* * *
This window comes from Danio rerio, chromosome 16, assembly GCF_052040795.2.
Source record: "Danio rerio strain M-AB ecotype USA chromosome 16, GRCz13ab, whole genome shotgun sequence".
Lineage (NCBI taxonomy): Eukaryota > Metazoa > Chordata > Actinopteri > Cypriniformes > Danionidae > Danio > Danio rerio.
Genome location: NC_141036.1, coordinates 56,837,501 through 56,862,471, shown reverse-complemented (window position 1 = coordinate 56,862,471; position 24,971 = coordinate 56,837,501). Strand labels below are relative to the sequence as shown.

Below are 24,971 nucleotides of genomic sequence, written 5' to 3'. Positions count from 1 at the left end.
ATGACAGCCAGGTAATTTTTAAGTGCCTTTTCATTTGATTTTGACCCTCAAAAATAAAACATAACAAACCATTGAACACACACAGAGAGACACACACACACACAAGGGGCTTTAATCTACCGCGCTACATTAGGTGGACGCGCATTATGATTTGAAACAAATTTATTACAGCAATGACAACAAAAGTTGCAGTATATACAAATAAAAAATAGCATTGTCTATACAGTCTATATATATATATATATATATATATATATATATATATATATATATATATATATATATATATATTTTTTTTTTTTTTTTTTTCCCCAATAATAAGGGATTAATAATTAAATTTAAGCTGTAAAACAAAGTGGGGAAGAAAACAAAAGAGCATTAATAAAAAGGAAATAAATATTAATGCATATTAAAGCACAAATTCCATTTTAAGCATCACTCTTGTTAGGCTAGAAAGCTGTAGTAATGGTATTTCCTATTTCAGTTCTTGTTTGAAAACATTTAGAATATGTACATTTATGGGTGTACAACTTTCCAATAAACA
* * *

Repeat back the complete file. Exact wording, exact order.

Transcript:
This window comes from Danio rerio, chromosome 16, assembly GCF_052040795.2.
Source record: "Danio rerio strain M-AB ecotype USA chromosome 16, GRCz13ab, whole genome shotgun sequence".
Lineage (NCBI taxonomy): Eukaryota > Metazoa > Chordata > Actinopteri > Cypriniformes > Danionidae > Danio > Danio rerio.
Genome location: NC_141036.1, coordinates 56,837,501 through 56,862,471, shown reverse-complemented (window position 1 = coordinate 56,862,471; position 24,971 = coordinate 56,837,501). Strand labels below are relative to the sequence as shown.

Below are 24,971 nucleotides of genomic sequence, written 5' to 3'. Positions count from 1 at the left end.
ATGACAGCCAGGTAATTTTTAAGTGCCTTTTCATTTGATTTTGACCCTCAAAAATAAAACATAACAAACCATTGAACACACACAGAGAGACACACACACACACAAGGGGCTTTAATCTACCGCGCTACATTAGGTGGACGCGCATTATGATTTGAAACAAATTTATTACAGCAATGACAACAAAAGTTGCAGTATATACAAATAAAAAATAGCATTGTCTATACAGTCTATATATATATATATATATATATATATATATATATATATATATATATATATATATATATATATTTTTTTTTTTTTTTTTTTCCCCAATAATAAGGGATTAATAATTAAATTTAAGCTGTAAAACAAAGTGGGGAAGAAAACAAAAGAGCATTAATAAAAAGGAAATAAATATTAATGCATATTAAAGCACAAATTCCATTTTAAGCATCACTCTTGTTAGGCTAGAAAGCTGTAGTAATGGTATTTCCTATTTCAGTTCTTGTTTGAAAACATTTAGAATATGTACATTTATGGGTGTACAACTTTCCAATAAACA